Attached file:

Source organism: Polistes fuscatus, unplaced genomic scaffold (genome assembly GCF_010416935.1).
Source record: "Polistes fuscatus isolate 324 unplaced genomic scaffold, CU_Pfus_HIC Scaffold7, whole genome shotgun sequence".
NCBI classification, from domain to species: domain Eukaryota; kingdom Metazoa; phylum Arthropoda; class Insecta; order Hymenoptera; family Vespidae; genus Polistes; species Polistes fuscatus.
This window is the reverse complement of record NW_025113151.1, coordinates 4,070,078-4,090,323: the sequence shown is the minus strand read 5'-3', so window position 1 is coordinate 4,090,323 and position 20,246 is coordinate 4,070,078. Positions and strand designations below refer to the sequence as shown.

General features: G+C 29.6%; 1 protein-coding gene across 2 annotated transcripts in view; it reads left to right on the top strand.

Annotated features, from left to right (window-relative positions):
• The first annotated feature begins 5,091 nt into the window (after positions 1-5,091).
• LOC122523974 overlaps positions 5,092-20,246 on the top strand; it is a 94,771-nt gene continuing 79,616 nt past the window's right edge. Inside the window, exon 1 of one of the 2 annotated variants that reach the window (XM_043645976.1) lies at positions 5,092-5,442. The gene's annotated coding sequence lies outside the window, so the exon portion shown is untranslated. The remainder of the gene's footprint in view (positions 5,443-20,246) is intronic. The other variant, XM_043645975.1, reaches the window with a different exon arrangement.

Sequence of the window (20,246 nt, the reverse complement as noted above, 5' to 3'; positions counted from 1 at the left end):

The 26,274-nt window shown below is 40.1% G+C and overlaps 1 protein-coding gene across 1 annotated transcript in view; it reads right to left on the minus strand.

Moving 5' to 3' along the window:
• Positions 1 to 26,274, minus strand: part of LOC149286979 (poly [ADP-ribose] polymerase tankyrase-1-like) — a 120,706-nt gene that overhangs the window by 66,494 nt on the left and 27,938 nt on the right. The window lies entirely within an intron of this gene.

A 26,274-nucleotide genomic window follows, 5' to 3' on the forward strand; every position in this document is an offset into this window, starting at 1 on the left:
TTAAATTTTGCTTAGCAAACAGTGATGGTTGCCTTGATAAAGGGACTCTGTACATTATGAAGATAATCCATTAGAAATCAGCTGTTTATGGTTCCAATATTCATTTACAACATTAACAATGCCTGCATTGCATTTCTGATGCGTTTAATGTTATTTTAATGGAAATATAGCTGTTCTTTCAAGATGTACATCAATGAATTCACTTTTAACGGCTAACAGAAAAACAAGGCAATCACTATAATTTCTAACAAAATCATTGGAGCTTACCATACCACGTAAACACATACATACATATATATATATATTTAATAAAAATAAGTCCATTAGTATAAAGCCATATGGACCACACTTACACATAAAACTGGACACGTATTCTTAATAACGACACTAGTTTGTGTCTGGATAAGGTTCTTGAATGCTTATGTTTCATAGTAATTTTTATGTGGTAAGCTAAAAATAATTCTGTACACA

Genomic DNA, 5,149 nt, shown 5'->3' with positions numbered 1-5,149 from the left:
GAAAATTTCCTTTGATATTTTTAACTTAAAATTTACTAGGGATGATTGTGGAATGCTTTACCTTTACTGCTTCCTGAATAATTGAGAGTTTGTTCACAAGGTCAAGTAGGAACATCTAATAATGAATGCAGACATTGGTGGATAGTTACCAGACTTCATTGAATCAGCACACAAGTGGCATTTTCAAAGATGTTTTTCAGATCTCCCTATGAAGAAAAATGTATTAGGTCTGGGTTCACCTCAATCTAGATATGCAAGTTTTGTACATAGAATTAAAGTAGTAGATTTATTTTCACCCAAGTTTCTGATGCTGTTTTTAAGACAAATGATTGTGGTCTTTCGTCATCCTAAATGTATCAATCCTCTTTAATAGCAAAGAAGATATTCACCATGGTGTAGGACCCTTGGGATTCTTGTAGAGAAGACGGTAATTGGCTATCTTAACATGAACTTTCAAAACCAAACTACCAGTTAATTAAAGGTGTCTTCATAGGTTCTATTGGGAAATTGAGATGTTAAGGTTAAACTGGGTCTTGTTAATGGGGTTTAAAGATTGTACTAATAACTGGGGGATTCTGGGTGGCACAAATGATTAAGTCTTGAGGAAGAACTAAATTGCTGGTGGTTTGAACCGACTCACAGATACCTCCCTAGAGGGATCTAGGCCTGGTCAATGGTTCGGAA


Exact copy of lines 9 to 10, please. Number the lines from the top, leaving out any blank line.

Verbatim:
Sequence of the window (20,246 nt, the reverse complement as noted above, 5' to 3'; positions counted from 1 at the left end):

The 26,274-nt window shown below is 40.1% G+C and overlaps 1 protein-coding gene across 1 annotated transcript in view; it reads right to left on the minus strand.